In a normal trial, Arendt suggests, she could turn to the defense’s case. But the facts of Eichmann’s guilt were well-established, and even though the prosecution mostly fails in its attempts to show Eichmann as guiltier than he actually was, the defense never addresses or challenges the basic facts of the matter. It never mentions Eichmann’s distorted belief that he was working in Jews’ self-interest in the early days of the Third Reich, saving them by helping them leave Germany, perhaps because this would have proven that he was more than a “small cog” in the Nazi Party. But this kind of ignorant distortion remains popular in the German public, and even among German intellectuals.
In the trial, neither side actually worried much about the truth of Eichmann’s guilt. The prosecution was focused on exaggerating Eichmann’s responsibility to suggest that Israel successfully avenged the Jews against the Nazis, and the defense’s case was almost entirely about questions of jurisdiction. Arendt thus thinks both sides missed the most interesting dimensions of the case, which revolve around Eichmann’s distorted mindset regarding his work with Jews and ultimate inability to recognize what he was doing.
Before the War, the Nazis were closely allied with the growing Zionist movement. Ninety-five percent of German Jews belonged to the Central Association of German Citizens of Jewish Faith, which dedicated itself to the “fight against anti-Semitism”—this Association was considered an enemy of the State, leaving the small Zionist minority the only group willing to negotiate with the Nazis. While the Nazis were outwardly anti-Semitic, they secretly appreciated Zionists’ nationalist thinking and made it easier for Jews to migrate to Palestine, ensuring the easy transfer of currency and negotiating with emissaries who came from Palestine seeking “suitable material” for settlements.
Although Israel tries to push Zionism as the only paradigm for Jewish identity after World War Two, in fact it was a fringe movement before the war, and troublingly, the Nazi willingness to collaborate with and spare Zionists likely led to its relative expansion among Jews who survived the war. The parallel between German and Jewish nationalist ideologies of ethnic purity is clear, as is Ben-Gurion’s motivation for doing whatever he can to cover up Zionism’s early alliance with Nazism.
Eichmann remembers almost none of this, however—besides one functionary who invited him to Palestine (from which he was promptly deported). The fact that he so fondly recalls his time in Vienna after this trip suggests that this truly was one of the happiest periods in his life, even if the Nazis had already given up their Zionism by then. Eichmann remembers Jewish leaders who collaborated with him, but never those who dissented, such as Dr. Franz Meyer, who (like the prosecution and judges) noticed Eichmann’s “genuine and lasting personality change” after his promotion in 1939. Indeed, he was promoted four times from 1937 to 1941 and, although he could rise no higher, was considered an expert on “the Jewish question” and matters of emigration. The Reich Center for Jewish Emigration, established in 1938 and headed by Heinrich Müller, was based on Eichmann’s Vienna office.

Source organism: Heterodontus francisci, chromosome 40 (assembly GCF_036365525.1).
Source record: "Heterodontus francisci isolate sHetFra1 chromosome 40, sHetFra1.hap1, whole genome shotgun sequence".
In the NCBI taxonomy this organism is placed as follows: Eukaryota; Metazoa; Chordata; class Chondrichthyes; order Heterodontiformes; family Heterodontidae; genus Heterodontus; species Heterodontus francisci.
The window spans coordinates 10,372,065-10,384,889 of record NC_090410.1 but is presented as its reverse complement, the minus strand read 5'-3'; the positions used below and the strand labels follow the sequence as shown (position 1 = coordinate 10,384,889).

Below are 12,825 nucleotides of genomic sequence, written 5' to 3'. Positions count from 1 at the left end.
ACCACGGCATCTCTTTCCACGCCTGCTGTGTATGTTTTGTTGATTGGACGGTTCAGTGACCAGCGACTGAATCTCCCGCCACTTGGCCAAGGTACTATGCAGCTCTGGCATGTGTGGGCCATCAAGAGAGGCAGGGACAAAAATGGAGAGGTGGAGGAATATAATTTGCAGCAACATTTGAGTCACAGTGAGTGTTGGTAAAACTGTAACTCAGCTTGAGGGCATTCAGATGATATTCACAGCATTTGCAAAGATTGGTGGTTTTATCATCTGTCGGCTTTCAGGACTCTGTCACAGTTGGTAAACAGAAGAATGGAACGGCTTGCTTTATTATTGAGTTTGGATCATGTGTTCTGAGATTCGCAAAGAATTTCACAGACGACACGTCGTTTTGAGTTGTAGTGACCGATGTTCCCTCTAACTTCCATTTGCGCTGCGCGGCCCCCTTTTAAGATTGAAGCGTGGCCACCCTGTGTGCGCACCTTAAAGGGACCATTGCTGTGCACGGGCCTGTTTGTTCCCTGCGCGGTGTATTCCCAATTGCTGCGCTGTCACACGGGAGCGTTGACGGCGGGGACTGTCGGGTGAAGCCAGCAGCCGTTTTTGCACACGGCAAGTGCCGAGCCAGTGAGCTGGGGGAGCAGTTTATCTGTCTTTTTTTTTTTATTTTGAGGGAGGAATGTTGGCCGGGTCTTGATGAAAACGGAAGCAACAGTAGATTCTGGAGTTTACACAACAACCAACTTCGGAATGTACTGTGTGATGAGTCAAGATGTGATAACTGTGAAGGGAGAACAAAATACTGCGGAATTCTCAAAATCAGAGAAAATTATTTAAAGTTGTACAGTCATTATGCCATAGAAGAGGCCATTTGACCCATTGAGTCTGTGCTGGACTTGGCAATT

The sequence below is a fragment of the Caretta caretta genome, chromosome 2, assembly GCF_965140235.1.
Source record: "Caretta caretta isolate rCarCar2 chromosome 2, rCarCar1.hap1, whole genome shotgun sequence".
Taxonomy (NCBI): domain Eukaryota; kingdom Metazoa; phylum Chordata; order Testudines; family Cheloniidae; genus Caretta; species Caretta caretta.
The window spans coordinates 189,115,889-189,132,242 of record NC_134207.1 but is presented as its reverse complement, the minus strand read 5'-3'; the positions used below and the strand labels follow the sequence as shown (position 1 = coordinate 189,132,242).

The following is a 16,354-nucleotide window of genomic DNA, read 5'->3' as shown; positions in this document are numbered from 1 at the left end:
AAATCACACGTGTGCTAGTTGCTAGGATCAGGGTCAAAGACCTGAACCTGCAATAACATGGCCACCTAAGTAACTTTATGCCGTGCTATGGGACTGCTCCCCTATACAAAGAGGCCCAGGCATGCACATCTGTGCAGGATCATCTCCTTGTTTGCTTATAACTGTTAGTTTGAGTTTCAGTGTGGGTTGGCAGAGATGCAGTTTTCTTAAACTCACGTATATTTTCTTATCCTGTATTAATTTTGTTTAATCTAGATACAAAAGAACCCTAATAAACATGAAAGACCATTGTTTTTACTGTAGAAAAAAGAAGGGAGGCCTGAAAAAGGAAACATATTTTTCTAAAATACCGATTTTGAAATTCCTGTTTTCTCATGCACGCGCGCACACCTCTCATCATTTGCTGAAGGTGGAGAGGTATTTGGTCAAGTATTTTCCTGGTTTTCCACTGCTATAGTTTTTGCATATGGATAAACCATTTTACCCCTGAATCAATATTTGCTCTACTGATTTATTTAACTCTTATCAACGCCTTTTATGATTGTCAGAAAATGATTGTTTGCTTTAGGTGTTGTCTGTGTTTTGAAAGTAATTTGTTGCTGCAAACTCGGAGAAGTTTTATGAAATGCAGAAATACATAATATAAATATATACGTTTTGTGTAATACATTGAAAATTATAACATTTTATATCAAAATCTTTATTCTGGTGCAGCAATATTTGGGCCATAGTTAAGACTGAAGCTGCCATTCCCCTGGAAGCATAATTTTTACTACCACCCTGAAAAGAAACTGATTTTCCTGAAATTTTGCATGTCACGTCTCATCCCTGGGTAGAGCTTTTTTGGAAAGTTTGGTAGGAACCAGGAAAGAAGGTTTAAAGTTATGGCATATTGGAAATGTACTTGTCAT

Again, Eichmann undermines his own case by failing to remember the early work that he believed he was doing on behalf of Jews. His happiness, however, was completely unrelated to the substance of his work: he was delighted to finally win power and recognition within his organization, and quickly began imitating the mannerisms of someone as powerful as he seemed to have become. The internal structure and ideology of the Nazi bureaucracy entirely determined his personality, motivations, and actions; beyond his apparent inability to think from other people’s perspectives, he was also unable to think for himself.
In March 1939, Eichmann was sent to Prague, where he implemented the same system as in Vienna and confronted a world decreasingly willing to accommodate more Jewish emigrants after hundreds of thousands had already fled Germany, Poland, and Rumania. The Second World War began six months later, in September, and Eichmann returned to Berlin to take over Müller’s post at the Reich Center for Jewish Emigration, just as the Nazis were giving up on emigration as a possible solution to “the Jewish question.”
Beyond threatening Eichmann’s role, which depended on his expertise in matters of emigration, this turn of events reflects the international community’s unwitting complicity in the Third Reich’s shift toward a policy of mass murder, as other countries refused to take in more refugees (and often gave horribly anti-Semitic justifications for doing so).